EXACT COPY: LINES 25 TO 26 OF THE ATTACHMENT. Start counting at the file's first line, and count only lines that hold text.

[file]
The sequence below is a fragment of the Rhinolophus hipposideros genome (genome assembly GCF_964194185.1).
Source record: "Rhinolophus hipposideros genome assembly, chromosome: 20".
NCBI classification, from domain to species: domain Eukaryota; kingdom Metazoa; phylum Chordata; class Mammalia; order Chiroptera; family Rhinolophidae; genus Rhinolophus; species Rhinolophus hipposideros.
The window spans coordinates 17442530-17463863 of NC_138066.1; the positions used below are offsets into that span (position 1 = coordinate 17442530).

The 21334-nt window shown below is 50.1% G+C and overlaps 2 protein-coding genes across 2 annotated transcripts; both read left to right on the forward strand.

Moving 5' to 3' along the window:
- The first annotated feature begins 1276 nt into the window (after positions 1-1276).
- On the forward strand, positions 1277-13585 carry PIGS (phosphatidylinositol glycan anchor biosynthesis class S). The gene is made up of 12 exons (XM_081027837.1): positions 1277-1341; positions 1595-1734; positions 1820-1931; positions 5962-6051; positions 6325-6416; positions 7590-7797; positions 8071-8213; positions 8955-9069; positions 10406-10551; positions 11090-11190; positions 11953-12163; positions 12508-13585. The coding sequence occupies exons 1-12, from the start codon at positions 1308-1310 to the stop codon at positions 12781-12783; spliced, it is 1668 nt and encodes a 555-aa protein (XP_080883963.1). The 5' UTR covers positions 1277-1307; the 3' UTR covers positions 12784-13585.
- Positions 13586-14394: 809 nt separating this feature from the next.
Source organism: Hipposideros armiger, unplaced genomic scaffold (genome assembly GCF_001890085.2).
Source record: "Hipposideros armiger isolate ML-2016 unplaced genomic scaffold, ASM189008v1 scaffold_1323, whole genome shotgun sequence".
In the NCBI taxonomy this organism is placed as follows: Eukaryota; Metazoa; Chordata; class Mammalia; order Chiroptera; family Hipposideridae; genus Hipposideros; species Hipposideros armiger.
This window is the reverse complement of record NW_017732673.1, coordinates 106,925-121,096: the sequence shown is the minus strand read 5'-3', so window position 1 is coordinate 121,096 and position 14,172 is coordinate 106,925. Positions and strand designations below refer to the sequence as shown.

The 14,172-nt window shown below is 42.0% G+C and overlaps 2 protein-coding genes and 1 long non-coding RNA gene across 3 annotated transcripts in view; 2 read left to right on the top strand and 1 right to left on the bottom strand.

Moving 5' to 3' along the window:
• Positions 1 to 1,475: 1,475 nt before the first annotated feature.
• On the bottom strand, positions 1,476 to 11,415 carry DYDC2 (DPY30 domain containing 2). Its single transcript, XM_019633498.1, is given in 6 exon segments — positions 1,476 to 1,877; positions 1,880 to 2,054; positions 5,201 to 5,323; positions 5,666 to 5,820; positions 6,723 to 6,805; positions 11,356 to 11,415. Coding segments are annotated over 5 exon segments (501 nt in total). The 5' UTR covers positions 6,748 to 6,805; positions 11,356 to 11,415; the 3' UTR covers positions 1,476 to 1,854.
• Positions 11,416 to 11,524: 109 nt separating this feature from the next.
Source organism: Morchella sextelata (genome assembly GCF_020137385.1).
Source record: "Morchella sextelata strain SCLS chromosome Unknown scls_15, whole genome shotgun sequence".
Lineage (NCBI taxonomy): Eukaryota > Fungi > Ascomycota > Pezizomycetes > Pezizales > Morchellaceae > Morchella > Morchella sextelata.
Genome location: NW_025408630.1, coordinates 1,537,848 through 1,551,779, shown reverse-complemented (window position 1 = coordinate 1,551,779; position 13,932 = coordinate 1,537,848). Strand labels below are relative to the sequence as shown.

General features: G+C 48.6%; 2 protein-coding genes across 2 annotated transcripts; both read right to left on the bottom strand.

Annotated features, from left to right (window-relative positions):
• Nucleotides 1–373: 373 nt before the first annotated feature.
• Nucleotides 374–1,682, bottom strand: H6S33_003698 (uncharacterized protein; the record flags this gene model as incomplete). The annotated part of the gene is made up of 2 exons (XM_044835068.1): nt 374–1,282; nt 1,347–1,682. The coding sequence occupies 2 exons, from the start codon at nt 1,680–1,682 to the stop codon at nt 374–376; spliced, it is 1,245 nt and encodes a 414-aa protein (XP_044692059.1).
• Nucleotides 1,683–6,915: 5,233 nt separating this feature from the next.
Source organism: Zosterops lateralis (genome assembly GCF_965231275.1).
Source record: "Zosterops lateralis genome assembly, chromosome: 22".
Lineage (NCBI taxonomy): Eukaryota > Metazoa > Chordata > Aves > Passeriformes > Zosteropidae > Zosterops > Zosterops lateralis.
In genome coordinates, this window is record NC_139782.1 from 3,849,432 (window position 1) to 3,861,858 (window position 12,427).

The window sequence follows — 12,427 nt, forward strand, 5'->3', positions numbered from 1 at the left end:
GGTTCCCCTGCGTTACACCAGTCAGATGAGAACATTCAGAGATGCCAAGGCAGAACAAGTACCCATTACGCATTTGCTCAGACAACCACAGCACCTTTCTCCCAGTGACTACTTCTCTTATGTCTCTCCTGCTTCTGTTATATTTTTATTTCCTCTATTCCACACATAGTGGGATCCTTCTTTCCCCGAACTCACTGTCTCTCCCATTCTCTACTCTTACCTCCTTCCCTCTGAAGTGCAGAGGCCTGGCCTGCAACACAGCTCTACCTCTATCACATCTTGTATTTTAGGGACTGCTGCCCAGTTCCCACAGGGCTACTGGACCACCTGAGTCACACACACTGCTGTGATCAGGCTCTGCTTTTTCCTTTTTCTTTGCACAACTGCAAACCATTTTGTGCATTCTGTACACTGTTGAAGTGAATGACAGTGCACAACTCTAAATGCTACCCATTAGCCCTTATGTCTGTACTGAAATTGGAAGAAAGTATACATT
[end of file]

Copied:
• Nucleotides 1–373: 373 nt before the first annotated feature.
• Nucleotides 374–1,682, bottom strand: H6S33_003698 (uncharacterized protein; the record flags this gene model as incomplete). The annotated part of the gene is made up of 2 exons (XM_044835068.1): nt 374–1,282; nt 1,347–1,682. The coding sequence occupies 2 exons, from the start codon at nt 1,680–1,682 to the stop codon at nt 374–376; spliced, it is 1,245 nt and encodes a 414-aa protein (XP_044692059.1).